A competition is running to crown England’s Tree of the Year 2020 and voting is open to the public. Woodland conservation charity, The Woodland Trust, runs the annual competition, and its shortlist of ten trees has been whittled down from hundreds of nominations sent in by the public during lockdown. The competition offers a £1000 ($1332) tree care award for each winning tree.

The Beech Tree grows out of the ruins at Bayham Abbey in England
The Beech Tree at Bayham Abbey grows out of the wall of the ruins © Tessa Chan/Woodland Trust

The shortlisted trees include The Shoe Tree in Newcastle, which was named because shoes thrown by students on completion of exams nestle in its branches. Then there’s The Beech Tree at Bayham Abbey in Kent, which grows out of the wall of the ruins behind the altar. It has survived many events, including the great storm of 1987. “The competition has unearthed some remarkable trees and demonstrates the strong ties and affection communities feel towards them, fostering a strong connection with nature,” says Laura Chow, head of charities at People’s Postcode Lottery, which is supporting the competition.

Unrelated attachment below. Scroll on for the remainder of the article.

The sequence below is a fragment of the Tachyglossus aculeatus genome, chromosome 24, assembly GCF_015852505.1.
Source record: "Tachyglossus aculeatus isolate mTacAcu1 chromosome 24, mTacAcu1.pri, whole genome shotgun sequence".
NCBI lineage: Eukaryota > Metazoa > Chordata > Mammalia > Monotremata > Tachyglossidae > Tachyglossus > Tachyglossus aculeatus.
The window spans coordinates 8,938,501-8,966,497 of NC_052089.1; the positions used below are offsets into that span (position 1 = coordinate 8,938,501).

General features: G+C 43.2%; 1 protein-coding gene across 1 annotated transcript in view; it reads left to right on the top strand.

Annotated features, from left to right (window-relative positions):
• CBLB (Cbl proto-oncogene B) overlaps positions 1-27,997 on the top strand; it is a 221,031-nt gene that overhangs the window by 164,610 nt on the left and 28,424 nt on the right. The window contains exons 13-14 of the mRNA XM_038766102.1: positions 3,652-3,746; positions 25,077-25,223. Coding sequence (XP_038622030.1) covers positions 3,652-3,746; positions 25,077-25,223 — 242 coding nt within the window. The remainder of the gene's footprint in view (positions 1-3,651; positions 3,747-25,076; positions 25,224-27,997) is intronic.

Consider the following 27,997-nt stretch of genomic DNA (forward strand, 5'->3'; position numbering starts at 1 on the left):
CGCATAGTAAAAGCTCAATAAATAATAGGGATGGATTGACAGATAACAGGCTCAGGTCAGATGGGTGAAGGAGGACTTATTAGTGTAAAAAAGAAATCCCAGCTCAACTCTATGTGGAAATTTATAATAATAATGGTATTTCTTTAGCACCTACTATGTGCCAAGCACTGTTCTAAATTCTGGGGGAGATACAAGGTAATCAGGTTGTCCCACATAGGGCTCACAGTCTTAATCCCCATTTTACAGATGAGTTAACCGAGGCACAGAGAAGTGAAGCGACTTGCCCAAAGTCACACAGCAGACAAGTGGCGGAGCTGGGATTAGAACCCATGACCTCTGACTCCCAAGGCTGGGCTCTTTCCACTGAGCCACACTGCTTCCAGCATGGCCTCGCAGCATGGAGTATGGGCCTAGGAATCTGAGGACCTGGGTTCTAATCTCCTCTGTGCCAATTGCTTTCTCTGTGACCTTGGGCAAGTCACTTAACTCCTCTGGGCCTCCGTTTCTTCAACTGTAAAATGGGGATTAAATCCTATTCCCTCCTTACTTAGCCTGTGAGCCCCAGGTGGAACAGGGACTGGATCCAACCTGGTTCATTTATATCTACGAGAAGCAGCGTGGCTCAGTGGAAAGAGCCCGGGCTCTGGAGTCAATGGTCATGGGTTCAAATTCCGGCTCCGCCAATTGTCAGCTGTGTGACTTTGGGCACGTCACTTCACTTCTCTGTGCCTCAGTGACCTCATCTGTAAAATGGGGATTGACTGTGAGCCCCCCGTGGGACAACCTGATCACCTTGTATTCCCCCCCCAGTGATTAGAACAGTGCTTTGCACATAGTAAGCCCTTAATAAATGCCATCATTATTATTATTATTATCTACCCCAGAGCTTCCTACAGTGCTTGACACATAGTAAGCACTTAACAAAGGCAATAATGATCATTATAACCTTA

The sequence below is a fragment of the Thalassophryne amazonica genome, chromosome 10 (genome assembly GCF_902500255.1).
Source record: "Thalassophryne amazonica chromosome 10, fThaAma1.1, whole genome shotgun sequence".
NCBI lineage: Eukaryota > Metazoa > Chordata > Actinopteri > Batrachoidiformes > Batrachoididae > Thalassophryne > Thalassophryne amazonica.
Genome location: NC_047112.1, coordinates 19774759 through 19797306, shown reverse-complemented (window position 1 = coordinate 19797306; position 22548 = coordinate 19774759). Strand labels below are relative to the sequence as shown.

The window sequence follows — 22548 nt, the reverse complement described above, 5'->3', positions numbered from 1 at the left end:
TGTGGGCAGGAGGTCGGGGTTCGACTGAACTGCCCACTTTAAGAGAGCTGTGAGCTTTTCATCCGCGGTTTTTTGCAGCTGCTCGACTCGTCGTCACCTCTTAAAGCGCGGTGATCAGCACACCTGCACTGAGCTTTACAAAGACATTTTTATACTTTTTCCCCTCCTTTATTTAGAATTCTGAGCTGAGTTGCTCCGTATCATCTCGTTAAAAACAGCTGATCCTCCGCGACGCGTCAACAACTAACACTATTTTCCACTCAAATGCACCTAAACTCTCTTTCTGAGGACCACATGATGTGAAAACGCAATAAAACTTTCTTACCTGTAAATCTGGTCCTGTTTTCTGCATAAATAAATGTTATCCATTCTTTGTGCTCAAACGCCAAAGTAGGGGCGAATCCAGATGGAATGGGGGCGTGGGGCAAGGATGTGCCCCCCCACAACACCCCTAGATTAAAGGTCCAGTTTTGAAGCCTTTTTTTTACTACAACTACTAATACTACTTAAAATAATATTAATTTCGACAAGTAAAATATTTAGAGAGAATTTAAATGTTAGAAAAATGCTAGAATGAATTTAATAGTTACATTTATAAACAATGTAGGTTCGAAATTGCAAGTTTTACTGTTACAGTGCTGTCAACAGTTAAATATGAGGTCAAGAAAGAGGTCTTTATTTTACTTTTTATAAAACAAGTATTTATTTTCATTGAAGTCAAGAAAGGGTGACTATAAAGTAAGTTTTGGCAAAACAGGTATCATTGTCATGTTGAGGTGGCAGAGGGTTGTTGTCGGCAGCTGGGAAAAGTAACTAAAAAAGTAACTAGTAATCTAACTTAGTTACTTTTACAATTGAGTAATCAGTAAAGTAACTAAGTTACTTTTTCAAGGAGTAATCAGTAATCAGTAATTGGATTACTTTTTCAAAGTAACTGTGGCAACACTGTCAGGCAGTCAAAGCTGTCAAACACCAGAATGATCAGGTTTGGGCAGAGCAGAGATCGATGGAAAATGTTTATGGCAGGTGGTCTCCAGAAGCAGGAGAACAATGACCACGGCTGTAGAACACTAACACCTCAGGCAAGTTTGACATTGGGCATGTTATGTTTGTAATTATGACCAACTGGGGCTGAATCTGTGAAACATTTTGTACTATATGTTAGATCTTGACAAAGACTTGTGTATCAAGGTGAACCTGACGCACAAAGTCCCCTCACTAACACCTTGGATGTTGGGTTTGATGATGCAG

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Other contenders include The Chained Oak in Staffordshire, which is the inspiration for the Hex ride at Alton Towers. According to legend, the Earl of Shrewsbury had the tree bound by chains because a curse stated that for every branch that fell, a member of the earl’s family would die. Then there’s the Happy Man Tree in London, which is currently earmarked for felling to make way for housing. It was nominated by parents and children who pass it on the school run and don't want to lose it.

A tree tied with red material and posters urging the saving of the tree
The Happy Man Tree in London is currently earmarked for felling © Tessa Chan/Woodland Trust

“We had more than double the number of trees nominated by members of the public this spring compared to past years,” says Darren Moorcroft, chief executive of the Woodland Trust. “This is perhaps no surprise given that lockdown had so many of us slowing down and taking more note of nature on our doorsteps, a boost for our mental health and wellbeing. At a time when we’re fighting both a climate and nature crisis, it is undeniable that trees are needed now more than ever. They are nature’s most powerful weapon in this fight.”

A tree with shoes hanging out of it
Shoes thrown by students nestle in the branches of The Shoe Tree in Newcastle © Tessa Chan/Woodland Trust

The competition is supported by players of People's Postcode Lottery, and there are also separate competitions running to crown a winner in Wales and Scotland. One of the three national winners will be selected to represent the UK in the 2021 European Tree of the Year contest. Voting closes at noon on September 24, and you can go online here to choose your favorite tree.

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